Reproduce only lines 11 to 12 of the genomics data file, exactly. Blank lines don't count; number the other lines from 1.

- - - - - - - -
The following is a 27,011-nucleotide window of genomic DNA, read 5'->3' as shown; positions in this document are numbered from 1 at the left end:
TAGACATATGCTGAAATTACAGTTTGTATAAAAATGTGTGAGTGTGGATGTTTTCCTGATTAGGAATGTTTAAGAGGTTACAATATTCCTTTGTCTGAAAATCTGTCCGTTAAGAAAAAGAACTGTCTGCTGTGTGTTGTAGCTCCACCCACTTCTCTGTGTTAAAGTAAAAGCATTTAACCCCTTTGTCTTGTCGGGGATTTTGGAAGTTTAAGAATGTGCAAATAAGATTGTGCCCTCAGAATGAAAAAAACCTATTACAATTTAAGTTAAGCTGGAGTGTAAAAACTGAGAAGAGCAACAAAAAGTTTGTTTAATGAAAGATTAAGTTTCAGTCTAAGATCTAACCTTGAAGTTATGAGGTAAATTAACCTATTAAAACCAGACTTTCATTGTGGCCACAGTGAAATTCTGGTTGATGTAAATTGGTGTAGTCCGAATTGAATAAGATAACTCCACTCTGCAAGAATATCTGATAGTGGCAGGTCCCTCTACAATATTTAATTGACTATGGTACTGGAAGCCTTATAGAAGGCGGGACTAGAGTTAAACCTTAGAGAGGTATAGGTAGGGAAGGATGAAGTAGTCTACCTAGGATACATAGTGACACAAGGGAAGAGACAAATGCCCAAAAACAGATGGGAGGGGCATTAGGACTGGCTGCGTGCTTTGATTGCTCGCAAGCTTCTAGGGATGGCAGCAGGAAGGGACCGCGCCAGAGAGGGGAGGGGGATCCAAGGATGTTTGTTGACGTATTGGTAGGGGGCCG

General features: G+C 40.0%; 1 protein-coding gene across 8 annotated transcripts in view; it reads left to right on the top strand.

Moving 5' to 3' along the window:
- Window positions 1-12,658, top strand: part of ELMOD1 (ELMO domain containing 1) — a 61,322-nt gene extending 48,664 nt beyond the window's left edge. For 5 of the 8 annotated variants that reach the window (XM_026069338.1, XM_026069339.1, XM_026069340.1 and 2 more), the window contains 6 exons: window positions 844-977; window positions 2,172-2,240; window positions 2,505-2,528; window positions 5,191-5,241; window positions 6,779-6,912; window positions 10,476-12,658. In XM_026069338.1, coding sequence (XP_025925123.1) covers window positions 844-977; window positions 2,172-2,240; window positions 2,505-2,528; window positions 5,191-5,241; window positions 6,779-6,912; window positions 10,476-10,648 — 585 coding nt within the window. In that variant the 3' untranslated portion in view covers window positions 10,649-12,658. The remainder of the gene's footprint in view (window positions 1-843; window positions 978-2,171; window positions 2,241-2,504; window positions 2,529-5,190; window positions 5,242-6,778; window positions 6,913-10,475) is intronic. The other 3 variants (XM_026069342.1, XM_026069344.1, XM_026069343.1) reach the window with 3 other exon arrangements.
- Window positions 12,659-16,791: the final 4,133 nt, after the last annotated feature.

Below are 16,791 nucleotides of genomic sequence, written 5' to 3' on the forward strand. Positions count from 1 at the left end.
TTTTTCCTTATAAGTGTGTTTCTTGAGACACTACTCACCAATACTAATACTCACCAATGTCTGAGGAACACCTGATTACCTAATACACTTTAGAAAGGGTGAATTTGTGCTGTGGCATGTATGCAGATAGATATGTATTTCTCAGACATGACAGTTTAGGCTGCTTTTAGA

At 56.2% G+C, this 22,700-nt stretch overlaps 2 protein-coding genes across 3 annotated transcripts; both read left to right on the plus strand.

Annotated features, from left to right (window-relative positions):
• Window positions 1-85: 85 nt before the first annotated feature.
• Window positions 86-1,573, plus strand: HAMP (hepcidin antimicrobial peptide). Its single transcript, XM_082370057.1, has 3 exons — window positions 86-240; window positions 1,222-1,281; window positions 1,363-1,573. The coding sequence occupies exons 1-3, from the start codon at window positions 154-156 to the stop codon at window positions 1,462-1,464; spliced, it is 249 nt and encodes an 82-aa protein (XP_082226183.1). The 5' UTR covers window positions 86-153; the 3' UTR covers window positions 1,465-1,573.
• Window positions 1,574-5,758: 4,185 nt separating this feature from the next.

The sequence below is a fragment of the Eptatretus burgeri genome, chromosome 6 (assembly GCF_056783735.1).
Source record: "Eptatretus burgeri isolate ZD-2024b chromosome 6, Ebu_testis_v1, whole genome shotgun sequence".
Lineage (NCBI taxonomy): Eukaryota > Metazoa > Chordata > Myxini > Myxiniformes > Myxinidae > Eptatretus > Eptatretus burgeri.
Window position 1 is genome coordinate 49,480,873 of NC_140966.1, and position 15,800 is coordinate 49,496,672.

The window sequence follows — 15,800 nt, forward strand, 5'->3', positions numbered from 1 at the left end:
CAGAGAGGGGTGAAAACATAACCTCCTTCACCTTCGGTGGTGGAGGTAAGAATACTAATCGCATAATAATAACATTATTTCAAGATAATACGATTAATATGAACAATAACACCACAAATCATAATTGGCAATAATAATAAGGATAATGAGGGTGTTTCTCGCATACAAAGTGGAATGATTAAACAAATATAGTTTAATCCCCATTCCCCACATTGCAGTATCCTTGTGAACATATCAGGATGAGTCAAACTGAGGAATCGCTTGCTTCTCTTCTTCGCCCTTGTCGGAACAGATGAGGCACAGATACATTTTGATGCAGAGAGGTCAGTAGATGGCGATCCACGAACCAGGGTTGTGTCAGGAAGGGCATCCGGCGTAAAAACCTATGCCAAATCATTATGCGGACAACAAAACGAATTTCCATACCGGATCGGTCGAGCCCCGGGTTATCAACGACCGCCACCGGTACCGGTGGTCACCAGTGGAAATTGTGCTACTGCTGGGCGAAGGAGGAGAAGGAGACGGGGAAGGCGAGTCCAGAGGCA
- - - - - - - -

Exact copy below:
• Window positions 1-85: 85 nt before the first annotated feature.
• Window positions 86-1,573, plus strand: HAMP (hepcidin antimicrobial peptide). Its single transcript, XM_082370057.1, has 3 exons — window positions 86-240; window positions 1,222-1,281; window positions 1,363-1,573. The coding sequence occupies exons 1-3, from the start codon at window positions 154-156 to the stop codon at window positions 1,462-1,464; spliced, it is 249 nt and encodes an 82-aa protein (XP_082226183.1). The 5' UTR covers window positions 86-153; the 3' UTR covers window positions 1,465-1,573.